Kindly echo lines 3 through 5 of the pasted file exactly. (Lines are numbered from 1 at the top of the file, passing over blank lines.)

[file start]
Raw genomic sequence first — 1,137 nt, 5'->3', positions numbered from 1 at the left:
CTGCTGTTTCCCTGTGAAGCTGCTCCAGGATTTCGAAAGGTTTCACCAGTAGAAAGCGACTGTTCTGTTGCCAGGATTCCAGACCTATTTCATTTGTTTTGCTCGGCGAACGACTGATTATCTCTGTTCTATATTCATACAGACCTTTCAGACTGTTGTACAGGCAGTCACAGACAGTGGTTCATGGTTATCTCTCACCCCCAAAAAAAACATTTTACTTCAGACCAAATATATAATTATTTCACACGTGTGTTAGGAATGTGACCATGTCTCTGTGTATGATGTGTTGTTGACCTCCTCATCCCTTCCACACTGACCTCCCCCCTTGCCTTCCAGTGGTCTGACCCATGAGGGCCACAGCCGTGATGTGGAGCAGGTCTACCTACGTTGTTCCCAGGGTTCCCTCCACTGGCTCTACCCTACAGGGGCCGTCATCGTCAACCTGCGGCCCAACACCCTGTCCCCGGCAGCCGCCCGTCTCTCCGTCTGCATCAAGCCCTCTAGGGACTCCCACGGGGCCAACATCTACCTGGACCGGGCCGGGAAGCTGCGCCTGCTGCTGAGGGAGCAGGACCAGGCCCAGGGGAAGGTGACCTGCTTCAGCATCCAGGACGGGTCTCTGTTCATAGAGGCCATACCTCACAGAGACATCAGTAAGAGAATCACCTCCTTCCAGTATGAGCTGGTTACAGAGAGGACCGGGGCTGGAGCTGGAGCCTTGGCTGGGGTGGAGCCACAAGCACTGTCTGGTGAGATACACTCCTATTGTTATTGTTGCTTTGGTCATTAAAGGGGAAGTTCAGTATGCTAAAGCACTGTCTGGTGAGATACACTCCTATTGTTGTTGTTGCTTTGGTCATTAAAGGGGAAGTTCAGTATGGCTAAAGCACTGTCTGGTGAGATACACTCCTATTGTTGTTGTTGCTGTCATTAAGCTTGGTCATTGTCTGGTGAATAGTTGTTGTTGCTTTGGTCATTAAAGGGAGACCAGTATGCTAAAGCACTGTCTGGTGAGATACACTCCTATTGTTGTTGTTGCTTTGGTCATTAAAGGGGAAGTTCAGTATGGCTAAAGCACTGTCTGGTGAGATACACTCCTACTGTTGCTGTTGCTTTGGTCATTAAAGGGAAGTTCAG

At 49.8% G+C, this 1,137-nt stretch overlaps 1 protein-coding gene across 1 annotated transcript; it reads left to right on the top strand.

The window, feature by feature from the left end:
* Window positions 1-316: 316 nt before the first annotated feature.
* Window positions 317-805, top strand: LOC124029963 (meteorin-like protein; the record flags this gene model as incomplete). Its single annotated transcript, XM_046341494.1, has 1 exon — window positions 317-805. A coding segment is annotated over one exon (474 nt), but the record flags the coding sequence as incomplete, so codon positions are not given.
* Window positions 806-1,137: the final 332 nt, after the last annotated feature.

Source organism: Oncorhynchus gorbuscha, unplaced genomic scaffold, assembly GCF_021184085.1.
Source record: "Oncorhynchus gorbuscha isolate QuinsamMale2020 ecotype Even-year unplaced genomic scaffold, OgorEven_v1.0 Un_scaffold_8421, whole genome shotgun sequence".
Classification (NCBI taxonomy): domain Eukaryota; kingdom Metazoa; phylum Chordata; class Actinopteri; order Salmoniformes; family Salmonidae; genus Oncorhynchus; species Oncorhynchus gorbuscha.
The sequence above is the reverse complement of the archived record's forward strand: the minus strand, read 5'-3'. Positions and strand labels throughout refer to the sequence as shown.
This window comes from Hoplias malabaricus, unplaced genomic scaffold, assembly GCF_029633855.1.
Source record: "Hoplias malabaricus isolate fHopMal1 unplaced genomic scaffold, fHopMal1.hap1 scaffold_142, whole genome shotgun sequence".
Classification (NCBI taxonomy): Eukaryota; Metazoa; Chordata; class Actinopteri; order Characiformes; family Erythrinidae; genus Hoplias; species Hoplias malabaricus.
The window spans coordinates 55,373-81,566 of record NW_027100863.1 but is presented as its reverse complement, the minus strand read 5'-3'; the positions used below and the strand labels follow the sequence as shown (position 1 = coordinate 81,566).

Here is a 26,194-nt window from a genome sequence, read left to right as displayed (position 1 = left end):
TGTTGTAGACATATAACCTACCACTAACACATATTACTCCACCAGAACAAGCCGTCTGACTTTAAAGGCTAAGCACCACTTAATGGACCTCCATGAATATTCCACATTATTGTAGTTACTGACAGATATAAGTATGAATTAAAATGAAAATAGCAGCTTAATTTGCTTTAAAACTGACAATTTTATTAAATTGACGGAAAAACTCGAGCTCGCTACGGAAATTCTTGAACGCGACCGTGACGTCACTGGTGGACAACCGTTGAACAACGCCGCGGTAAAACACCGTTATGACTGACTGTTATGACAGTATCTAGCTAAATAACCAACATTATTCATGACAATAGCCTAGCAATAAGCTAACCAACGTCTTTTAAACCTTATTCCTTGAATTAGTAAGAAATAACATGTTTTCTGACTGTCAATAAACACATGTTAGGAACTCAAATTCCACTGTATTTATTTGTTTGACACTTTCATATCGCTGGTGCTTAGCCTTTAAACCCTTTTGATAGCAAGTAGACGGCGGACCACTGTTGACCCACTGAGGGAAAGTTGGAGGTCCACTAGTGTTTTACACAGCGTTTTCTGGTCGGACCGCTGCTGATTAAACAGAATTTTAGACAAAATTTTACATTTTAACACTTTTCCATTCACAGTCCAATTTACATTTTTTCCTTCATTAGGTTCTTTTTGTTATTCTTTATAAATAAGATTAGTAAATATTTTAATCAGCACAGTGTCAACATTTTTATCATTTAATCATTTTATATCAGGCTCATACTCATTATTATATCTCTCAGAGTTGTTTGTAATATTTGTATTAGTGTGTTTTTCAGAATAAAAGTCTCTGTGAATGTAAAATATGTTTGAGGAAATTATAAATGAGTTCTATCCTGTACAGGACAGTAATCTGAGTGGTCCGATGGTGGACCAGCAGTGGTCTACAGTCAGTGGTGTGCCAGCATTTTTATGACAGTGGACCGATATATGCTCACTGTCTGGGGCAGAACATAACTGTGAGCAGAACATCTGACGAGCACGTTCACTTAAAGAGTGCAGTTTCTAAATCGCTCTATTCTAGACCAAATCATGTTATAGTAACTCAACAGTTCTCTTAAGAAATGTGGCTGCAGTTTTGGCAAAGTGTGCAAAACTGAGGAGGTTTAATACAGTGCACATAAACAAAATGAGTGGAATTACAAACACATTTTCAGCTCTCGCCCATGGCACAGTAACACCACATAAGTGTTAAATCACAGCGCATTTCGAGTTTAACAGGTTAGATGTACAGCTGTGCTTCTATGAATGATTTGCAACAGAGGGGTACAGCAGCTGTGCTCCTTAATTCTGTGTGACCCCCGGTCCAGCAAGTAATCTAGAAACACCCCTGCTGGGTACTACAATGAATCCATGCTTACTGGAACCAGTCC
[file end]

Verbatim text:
At 49.8% G+C, this 1,137-nt stretch overlaps 1 protein-coding gene across 1 annotated transcript; it reads left to right on the top strand.

The window, feature by feature from the left end:
* Window positions 1-316: 316 nt before the first annotated feature.